State Budget — H. 3720: Local Government Fund (LGF) Increase Proposed!
The Senate Finance Committee began working on the budget this week. Most of their work involved discussions of provisos. They will take up monetary allocations next week.
Senator Vincent Sheheen discussed a proposal that would significantly increase the funding of the LGF. The Senator suggested taking the House retirement system proposal, which provides an allocation that covers 1 percent of the retirement system local government employers’ increase, and instead appropriating the money to the LGF. The House proposal represented a $32 million appropriation. Senator Sheheen’s proposal routes more money to county and city governments because the 1 percent appropriation to the retirement system includes other employers. Many members of the Finance Committee seemed interested in Senator Sheheen’s idea. Please thank Senator Sheheen and ask your Senator to support increasing the recurring money in the LGF!
The House appropriated $83.5 million from nonrecurring funds in the Capital Reserve Fund for the state and local FEMA match for Hurricane Matthew and the Pinnacle Mountain Fire. Almost 60 percent of this money will go back to local governments. Senate Finance will discuss this funding next week.
Provisos of Interest
Flexibility Proviso — Senate Finance adopted the House amended version of the County Flexibility Proviso. The amendment excludes the assessment for indigent medical care from being reduced. It is not too late to call your senator and ask that this be amended back! This proviso change is the height of hypocrisy. The General Assembly consistently ignores the Aid to Subdivisions Act, but expects counties to pay their state agency the full statutory amount.
Roads Transfer Proviso — This proviso allows a county to pass a resolution indicating its conditions, willingness, and desire to accept roads from the state system and assume the maintenance thereof. SCDOT and any county electing to participate must enter into a written agreement clarifying which roads the county will accept and how much money SCDOT will transfer to the county to maintain the roads. Senate Finance deleted this proviso so it could be further discussed in conference committee.
Indigent Defense Screening — This proviso (117.142) requires the Commission for Indigent Defense and the Judicial Department Court Administration Program to consult with the Summary Court Judges Association and the Clerks of Courts Association on issues regarding screening applicants for public defenders. Indigent Defense and Court Administration are to make recommendations to the General Assembly by December 1, 2017, regarding the requirements of verifying indigence, who should conduct the screening, and what resources are needed to properly screen applicants. The proviso was included in the budget that passed the House and was adopted by Senate Finance.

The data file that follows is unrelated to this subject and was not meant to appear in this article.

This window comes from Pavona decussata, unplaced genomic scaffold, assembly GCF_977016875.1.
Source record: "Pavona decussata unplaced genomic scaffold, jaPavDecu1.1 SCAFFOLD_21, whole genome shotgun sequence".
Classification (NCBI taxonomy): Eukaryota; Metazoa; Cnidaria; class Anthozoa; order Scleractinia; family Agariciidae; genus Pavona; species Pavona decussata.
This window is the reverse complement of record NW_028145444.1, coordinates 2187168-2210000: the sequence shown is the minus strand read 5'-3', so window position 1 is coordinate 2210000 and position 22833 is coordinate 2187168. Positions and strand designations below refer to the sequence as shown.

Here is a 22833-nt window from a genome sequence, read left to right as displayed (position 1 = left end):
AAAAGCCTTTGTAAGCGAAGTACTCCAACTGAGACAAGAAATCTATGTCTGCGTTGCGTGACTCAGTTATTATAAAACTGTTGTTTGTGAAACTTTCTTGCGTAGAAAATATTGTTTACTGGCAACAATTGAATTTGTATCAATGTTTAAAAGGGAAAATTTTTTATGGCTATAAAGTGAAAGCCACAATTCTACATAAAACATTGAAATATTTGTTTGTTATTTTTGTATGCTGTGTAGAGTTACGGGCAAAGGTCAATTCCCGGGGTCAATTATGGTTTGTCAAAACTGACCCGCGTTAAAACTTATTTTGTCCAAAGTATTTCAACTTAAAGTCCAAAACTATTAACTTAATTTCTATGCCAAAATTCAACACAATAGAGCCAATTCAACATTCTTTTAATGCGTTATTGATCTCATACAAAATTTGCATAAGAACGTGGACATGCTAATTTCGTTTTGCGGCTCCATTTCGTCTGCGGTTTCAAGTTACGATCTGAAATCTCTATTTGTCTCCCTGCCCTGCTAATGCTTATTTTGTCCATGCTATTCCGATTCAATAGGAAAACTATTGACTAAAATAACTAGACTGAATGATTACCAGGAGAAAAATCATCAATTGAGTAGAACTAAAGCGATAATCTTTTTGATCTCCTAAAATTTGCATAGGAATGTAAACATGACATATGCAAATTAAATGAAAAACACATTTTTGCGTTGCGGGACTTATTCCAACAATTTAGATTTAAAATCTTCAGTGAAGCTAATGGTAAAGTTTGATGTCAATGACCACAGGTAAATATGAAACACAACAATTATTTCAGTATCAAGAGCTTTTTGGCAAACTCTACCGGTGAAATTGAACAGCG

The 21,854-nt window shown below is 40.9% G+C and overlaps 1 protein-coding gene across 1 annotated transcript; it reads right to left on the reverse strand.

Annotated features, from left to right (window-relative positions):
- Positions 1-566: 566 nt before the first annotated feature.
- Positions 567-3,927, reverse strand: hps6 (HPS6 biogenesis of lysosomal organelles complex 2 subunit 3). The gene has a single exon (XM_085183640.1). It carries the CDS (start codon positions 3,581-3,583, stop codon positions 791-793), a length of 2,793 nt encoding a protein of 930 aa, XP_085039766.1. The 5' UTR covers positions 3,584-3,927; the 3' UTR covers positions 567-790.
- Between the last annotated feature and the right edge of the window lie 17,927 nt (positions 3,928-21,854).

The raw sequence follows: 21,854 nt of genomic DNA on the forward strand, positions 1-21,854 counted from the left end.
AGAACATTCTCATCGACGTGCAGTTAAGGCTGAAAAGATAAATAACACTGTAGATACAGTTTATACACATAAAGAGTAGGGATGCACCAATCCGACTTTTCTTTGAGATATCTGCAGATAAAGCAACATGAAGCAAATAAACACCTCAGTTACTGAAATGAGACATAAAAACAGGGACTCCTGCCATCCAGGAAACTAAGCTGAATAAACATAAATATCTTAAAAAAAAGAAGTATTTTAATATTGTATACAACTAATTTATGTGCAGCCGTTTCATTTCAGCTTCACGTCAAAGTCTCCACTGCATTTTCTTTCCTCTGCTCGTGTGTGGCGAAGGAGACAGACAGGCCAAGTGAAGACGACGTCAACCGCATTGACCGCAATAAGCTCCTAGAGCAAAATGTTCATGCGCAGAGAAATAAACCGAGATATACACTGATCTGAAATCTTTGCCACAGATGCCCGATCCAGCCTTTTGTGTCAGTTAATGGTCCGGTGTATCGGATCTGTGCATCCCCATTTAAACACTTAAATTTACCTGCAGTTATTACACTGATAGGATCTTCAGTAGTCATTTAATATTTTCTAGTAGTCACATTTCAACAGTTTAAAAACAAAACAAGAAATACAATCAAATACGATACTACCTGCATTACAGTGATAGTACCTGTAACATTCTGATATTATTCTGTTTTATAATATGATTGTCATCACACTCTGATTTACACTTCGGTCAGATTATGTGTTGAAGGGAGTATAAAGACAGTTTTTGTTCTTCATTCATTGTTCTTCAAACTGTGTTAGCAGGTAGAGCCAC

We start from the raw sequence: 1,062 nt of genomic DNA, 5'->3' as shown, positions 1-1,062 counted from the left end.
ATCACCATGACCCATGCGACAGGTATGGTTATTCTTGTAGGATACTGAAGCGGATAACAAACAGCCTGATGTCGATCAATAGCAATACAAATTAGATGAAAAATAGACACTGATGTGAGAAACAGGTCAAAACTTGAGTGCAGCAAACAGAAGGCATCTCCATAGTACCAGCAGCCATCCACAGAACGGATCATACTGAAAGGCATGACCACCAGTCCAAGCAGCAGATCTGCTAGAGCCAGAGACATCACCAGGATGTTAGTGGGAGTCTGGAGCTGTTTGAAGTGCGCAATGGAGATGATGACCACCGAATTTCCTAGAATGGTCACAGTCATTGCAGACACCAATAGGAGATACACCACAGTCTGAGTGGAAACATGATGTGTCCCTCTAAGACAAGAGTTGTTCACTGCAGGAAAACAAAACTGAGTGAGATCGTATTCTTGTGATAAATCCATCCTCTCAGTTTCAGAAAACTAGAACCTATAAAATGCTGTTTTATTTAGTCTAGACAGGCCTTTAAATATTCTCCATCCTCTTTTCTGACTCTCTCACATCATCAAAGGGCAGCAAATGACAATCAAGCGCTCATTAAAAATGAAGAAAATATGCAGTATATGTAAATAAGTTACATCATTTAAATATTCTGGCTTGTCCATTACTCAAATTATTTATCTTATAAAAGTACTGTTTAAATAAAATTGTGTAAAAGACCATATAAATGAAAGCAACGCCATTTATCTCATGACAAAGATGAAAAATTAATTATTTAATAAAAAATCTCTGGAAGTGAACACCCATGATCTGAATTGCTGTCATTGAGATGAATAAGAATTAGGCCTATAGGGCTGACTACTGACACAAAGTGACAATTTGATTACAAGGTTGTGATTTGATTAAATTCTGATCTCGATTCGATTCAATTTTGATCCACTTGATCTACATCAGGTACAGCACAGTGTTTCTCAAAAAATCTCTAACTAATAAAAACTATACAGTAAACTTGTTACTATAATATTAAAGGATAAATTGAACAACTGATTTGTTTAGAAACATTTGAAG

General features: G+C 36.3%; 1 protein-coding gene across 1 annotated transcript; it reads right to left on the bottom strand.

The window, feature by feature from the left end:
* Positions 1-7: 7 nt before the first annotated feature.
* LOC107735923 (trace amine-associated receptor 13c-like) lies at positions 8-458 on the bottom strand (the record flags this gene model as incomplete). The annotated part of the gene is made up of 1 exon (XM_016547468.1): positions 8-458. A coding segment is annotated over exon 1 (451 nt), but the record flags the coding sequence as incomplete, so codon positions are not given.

Dealer Tag Proviso — This proviso allows a person or entity that sells 10 cars in a calendar year to apply for two dealer tags. Current law requires a dealer to sell 20 cars in a year before they can receive dealer tags. Senate Finance adopted this proviso.
Assessment of Property after Catastrophic Weather Event — The House adopted this proviso (117.138) which states that any improvement made to real property or personal property used as a residence, such as a mobile home or manufactured housing unit, damaged during the October 2015 flood, is not considered an improvement and does not require an appraisal. This provision only applies if the improvements made to the property were funded by the US Department of Housing and Urban Development Block Grant - Disaster Recovery program or if, at the discretion of the county and using qualifications determined by the county, the improvements were made with the assistance of a volunteer organization active in disaster recovery. The Finance Committee amended the proviso to include property damaged in Hurricane Matthew.
The property tax value of property affected by this proviso shall remain the same unless an assessable transfer of interest occurs. No refund is allowed on account of values adjusted because of the proviso.
H. 3516, which among other things raises the gas tax 2 cents per year for six years, remains on the Senate’s contested calendar where it is pending second reading. Once debate begins on the bill, Senator Davis may introduce an amendment that would give counties the option to accept the transfer of roads from the state system.
State Retirement System — H. 3726
The State Retirement System bill is likely headed to conference committee.
The most significant difference between the House and Senate versions of the bill is a Senate amendment which states that when the system no longer has an unfunded liability, all new employees must participate in a defined contribution retirement plan.